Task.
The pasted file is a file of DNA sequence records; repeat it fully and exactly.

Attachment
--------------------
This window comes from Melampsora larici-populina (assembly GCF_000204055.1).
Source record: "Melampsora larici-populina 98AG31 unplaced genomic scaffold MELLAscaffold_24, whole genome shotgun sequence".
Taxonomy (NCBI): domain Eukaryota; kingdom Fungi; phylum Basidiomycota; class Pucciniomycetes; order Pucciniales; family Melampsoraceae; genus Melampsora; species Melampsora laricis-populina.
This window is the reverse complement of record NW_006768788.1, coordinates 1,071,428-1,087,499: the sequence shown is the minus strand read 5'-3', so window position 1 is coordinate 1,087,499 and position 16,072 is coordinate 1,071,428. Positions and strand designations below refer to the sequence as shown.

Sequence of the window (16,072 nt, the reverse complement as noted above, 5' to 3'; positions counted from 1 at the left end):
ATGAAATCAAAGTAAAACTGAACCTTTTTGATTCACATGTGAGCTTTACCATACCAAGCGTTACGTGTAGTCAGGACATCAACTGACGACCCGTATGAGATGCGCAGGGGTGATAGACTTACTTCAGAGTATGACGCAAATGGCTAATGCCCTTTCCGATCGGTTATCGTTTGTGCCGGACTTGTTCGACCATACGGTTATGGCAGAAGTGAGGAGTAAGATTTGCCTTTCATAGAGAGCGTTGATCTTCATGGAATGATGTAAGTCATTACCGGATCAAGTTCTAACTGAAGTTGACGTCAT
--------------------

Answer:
This window comes from Melampsora larici-populina (assembly GCF_000204055.1).
Source record: "Melampsora larici-populina 98AG31 unplaced genomic scaffold MELLAscaffold_24, whole genome shotgun sequence".
Taxonomy (NCBI): domain Eukaryota; kingdom Fungi; phylum Basidiomycota; class Pucciniomycetes; order Pucciniales; family Melampsoraceae; genus Melampsora; species Melampsora laricis-populina.
This window is the reverse complement of record NW_006768788.1, coordinates 1,071,428-1,087,499: the sequence shown is the minus strand read 5'-3', so window position 1 is coordinate 1,087,499 and position 16,072 is coordinate 1,071,428. Positions and strand designations below refer to the sequence as shown.

Sequence of the window (16,072 nt, the reverse complement as noted above, 5' to 3'; positions counted from 1 at the left end):
ATGAAATCAAAGTAAAACTGAACCTTTTTGATTCACATGTGAGCTTTACCATACCAAGCGTTACGTGTAGTCAGGACATCAACTGACGACCCGTATGAGATGCGCAGGGGTGATAGACTTACTTCAGAGTATGACGCAAATGGCTAATGCCCTTTCCGATCGGTTATCGTTTGTGCCGGACTTGTTCGACCATACGGTTATGGCAGAAGTGAGGAGTAAGATTTGCCTTTCATAGAGAGCGTTGATCTTCATGGAATGATGTAAGTCATTACCGGATCAAGTTCTAACTGAAGTTGACGTCAT